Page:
May 27 —This week’s pending launch of the NASA/SpaceX manned Crew Dragon flight to the International Space Station (ISS) has put “Launch America” optimism back into the everyday atmosphere in the U.S.—not only the vision of space travel once again, but the joy of science and technology. Today’s last- minute postponement of the take-off was due only to weather, not malfunction or a mystery glitch. President Donald Trump and Mrs. Trump, on hand in Florida this afternoon, will return Saturday to the Kennedy Space Center for the rescheduled launch May 30 at 3:22 pm EDT; if weather again intervenes, May 31 is the next launch date.
The additional dimension to the U.S. renewed space commitment is international cooperation. NASA Director Jim Bridenstine, speaking at a pre-launch briefing May 27, was asked about the U.S. relationship to Russia, and he replied, “our cooperation transcends above terrestrial geopolitics.” This is the same spirit of cooperation that Schiller Institute President Helga Zepp-LaRouche calls for in her petition, “Coronavirus Petition: Build a Global Health Infrastructure.”
Bridenstine stressed the importance of the SpaceX Dragon Crew launch, scheduled to take place from the historic pad 39 at the Kennedy Space Center, will be the first time since July 2011 that America, “will launch American astronauts, on American rockets, from American soil.” He reflected that, as this launch is taking place in the middle of the coronavirus pandemic, one thing that will inspire our America is that “all of America can take a moment and look at our country do something stunning again.” Astronaut Nicole Mann emphasized that the flight is our first big step on our road map to the Moon for the Artemis mission and on to Mars. Bridenstine stressed great confidence in the mission, despite the fact that some of the media questions expressed certain doubts or fears of the agencies’ absolute preparedness.
Bridenstine reiterated that the safety of the astronauts was the number one priority of NASA. (In fact, at 4:18 p.m. today, Jim Bridenstine tweeted: “Cloud with lightning No launch for today – safety for our crew members Astro_Doug and @AstroBehnken is our top priority. We’ll try, try again to #LaunchAmerica on Saturday with liftoff at 3:22pm ET. NASA TV will begin coverage at 11 am. Join us again virtually: https://go.nasa.gov/2yqlIIQ.” He did make the point again that NASA is a customer of SpaceX and the commercial crew flights and that the hopes are that these flights would soon be taking place without NASA, to lower the cost and build up the presence of commercial space activities in low-Earth orbit.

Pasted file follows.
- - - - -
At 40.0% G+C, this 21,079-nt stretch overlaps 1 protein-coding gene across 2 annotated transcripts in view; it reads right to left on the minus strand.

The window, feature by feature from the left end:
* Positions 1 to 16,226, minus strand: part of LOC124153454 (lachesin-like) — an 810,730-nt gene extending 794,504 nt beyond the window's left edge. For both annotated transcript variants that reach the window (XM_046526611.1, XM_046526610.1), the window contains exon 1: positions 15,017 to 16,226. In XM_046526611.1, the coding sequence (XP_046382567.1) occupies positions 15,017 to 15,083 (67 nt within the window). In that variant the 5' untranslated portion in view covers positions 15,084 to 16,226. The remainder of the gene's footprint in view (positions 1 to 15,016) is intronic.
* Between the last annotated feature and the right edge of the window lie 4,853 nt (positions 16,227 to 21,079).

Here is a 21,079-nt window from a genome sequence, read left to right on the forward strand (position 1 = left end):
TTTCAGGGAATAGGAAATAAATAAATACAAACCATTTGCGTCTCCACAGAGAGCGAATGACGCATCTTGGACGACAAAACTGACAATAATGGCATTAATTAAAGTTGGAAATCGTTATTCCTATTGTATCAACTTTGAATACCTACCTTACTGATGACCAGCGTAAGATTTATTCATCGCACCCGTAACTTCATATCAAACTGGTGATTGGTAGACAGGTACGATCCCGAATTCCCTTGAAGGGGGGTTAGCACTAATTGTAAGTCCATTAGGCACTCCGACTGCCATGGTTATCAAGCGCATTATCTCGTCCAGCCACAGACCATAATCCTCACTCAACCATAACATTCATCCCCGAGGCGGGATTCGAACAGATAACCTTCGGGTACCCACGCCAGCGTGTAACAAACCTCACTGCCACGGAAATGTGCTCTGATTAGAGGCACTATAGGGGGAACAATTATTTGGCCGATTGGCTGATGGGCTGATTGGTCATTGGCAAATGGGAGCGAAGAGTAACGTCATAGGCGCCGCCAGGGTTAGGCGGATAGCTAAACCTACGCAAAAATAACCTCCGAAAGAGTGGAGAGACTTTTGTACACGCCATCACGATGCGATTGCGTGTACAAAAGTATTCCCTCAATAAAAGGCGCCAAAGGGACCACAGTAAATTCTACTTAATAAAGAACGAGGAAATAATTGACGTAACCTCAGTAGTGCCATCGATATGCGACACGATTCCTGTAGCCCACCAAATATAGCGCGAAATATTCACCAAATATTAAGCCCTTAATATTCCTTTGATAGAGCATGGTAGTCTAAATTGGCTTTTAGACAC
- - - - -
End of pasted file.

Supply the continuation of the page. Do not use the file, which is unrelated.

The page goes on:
He talked about the need to launch a future commercial space station and some of the technologies that would be expanded there, such as 3D printing of organs in space.
In response to a question on U.S.-Russia cooperation and negotiations on the commercial launches, Bridenstine reiterated regarding the ISS, to which the crew will be launching, that half of the station is Russian and the other half American. He said, if we are going to have the continued cooperation that we have had, the U.S. has to be willing to launch cosmonauts on the commercial crew, and Russia has to be willing to launch NASA astronauts on the Soyuz. He pointed to the U.S.-Russian partnership going back to 1975 with Apollo/Soyuz, followed by Shuttle/MIR and then the ISS. Most importantly, “our cooperation transcends above terrestrial geopolitics,” said Bridenstine.
He concluded by responding to a question about the efforts and credit that go to previous administrations for what is underway in the space program today. He said the space program stretches beyond one administration to another, and said space exploration unites people beyond geopolitical boundaries, unites not only Democrats and Republicans, but all nations. President Donald Trump has made a commitment to return American astronauts to the Moon for permanent presence with the Artemis mission and on to Mars. He reiterated the bipartisan support for Artemis.